That's right. FAKE is installing .NET Core if it isn't there, installing all the client and server dependencies, running all the unit and integration tests, creating an optimized production bundle for the front-end, then creating AND testing a Docker Image, and finally publishing the image to Docker Hub.
FAKE already tested the image and made a container, but you can test it again yourself by running
docker run -d -p 8085:8085 <docker username>/<image name> where
<image name> is what you passed in for
For example, if your docker username was "pikachu" and you named the image "fsharpisawesome", you would run
docker run -d -p 8085:8085 pikachu/fsharpisawesome.
-d runs the docker container in detached mode, which prevents docker from tying up your terminal.
-p 8085:8085 maps port 8085 on your host machine to port 8085 within the container. If you open the
Dockerfile in the repo, you'll see that port 8085 is exposed via the
EXPOSE command. Port 8080 is also exposed, but that's only used during development.
You can stop the running container by getting the docker container id via
docker ps. This will list your running containers. Copy the container ID for the container you just created. Now run
docker stop <container id>.
Now that we have our own SAFE Stack application packed into an image and stored in DockerHub, we can deploy it to Azure!
In VS Code hit
[ctrl]+[shift]+[p] on Windows) to open the Command Palette and enter "Azure" again. This time select "Open Bash in Cloud Shell".
After executing the command VS Code will notify you that it is provisioning "Bash in Cloud Shell" for you.
A new terminal window should open in VS Code. Type
az in it to use Azure CLI 2.0.
Now we just need to enter 4 commands to get our image deployed using Azure Web App for Containers.
First we need to create a resource group. Resource groups are in specific geographic locations, and are used to group related Azure resources (like web apps, databases, etc.) together.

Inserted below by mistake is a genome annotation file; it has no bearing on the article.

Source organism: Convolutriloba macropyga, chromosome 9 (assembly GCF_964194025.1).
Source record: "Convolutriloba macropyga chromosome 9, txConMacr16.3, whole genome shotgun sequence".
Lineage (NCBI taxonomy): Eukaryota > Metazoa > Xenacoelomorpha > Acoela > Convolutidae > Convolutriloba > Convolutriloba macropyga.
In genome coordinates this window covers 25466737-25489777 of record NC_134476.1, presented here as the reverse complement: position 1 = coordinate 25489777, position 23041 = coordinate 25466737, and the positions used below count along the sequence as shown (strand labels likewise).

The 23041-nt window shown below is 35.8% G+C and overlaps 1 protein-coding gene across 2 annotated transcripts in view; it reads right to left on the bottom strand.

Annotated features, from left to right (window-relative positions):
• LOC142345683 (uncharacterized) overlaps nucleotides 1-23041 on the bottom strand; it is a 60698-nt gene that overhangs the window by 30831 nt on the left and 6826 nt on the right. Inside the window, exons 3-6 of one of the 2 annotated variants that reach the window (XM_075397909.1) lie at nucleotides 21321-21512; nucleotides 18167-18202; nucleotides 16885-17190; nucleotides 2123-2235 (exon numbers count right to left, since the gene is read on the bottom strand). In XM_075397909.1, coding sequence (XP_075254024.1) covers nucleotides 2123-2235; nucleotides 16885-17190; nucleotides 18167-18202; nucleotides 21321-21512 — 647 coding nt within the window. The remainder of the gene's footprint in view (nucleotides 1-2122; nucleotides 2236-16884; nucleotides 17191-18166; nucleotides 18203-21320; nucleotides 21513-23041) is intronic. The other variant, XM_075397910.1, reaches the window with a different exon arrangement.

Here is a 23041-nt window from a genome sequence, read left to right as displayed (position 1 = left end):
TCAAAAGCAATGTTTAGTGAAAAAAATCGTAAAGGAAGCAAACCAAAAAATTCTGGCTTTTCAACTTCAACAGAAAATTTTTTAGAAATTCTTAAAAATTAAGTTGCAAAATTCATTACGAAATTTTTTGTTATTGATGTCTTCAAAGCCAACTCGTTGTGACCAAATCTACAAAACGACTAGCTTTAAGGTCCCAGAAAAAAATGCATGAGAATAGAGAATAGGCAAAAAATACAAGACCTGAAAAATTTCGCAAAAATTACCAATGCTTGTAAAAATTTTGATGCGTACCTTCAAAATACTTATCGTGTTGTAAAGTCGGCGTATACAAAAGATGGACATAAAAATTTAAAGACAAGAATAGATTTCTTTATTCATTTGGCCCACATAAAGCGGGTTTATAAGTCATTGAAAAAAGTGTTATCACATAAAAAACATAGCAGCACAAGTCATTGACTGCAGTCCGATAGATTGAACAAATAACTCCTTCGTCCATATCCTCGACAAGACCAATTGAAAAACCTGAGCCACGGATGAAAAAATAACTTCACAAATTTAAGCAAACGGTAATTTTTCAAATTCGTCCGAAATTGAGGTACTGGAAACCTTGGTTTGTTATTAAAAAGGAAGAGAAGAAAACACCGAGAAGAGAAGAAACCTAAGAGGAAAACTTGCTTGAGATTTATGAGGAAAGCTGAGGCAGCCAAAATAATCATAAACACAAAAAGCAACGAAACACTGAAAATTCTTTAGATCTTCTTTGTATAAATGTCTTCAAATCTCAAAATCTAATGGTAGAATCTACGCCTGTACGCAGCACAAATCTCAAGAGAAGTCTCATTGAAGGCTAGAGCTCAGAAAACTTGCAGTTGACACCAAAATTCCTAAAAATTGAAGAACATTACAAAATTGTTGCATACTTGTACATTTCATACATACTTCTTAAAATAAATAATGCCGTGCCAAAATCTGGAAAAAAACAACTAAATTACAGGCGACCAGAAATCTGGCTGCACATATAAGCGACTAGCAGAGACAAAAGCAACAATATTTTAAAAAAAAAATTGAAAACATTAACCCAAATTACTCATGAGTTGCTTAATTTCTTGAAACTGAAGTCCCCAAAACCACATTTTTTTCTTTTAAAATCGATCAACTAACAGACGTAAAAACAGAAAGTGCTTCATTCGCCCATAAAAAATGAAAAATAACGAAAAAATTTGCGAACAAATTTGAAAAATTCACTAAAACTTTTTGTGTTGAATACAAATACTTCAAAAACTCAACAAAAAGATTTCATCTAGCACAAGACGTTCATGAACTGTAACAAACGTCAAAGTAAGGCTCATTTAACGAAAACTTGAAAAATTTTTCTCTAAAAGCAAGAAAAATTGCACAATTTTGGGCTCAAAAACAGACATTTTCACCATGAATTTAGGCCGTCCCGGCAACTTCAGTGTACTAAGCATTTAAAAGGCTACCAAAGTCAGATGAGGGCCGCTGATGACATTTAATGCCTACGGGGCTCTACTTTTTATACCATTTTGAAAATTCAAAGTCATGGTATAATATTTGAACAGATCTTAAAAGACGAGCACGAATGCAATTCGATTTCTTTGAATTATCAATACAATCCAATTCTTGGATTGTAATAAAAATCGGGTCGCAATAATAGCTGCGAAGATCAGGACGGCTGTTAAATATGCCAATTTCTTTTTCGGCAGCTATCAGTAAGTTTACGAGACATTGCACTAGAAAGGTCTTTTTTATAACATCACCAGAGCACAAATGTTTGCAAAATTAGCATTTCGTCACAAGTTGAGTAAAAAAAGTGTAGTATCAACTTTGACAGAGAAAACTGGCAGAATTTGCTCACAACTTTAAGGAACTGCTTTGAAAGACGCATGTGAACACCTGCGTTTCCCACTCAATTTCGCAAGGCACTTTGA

A working (variables filled out) command would be:
Next we need to create an app service plan. An app service plan describes the resources available to your application. The following command creates an "S1" linux app service plan for the resource group we created in the previous step.
Again, a working example would look like:
Finally we need to create the web app instance. This command uses the resource group and app service plan created in the last two steps:
And with the variables filled out, this command would look like:
Finally, we need to map the web app's website port to the deployed container's exposed port:
Note that if you create your Web App for Containers instance via Azure Portal, you still have to map your container's port via the Azure CLI. There is no support for this via the portal.
It may take a few minutes for your app to start up, but when it's ready, it will be available at
http://<web app name>.azurewebistes.net.
Finally, after you've verified that your app is running on Azure, you can clean up your resource using the following command:
For convenience, here are all 5 commands at in one block:
1: 2: 3: 4: 5: 6: 7: 8: 9: 10: 11: 12: 13: 14:
The Azure documentation goes into detail about how to setup a Web App for Containers from a private docker registry, in addition to configuring SSH for accessing your container, and setting up a custom domain, and configuring SSL. Note that SSL terminates at Azure, so you do not need to configure Suave to support SSL.
The SAFE Stack allows you to be wildy productive. Not only do you get hot reloading on the client and server, you get shared code in a terse, readable typesafe language that's easy to reason about. And the stack itself isn't the only thing using F#. The testing frameworks (Canopy and Expecto), the .NET package manager, and the CI/CD script are written in F#.
There's never been a better time to give functional programming a try with F# and .NET, and a lot of the "yak shaving" has already been done for you!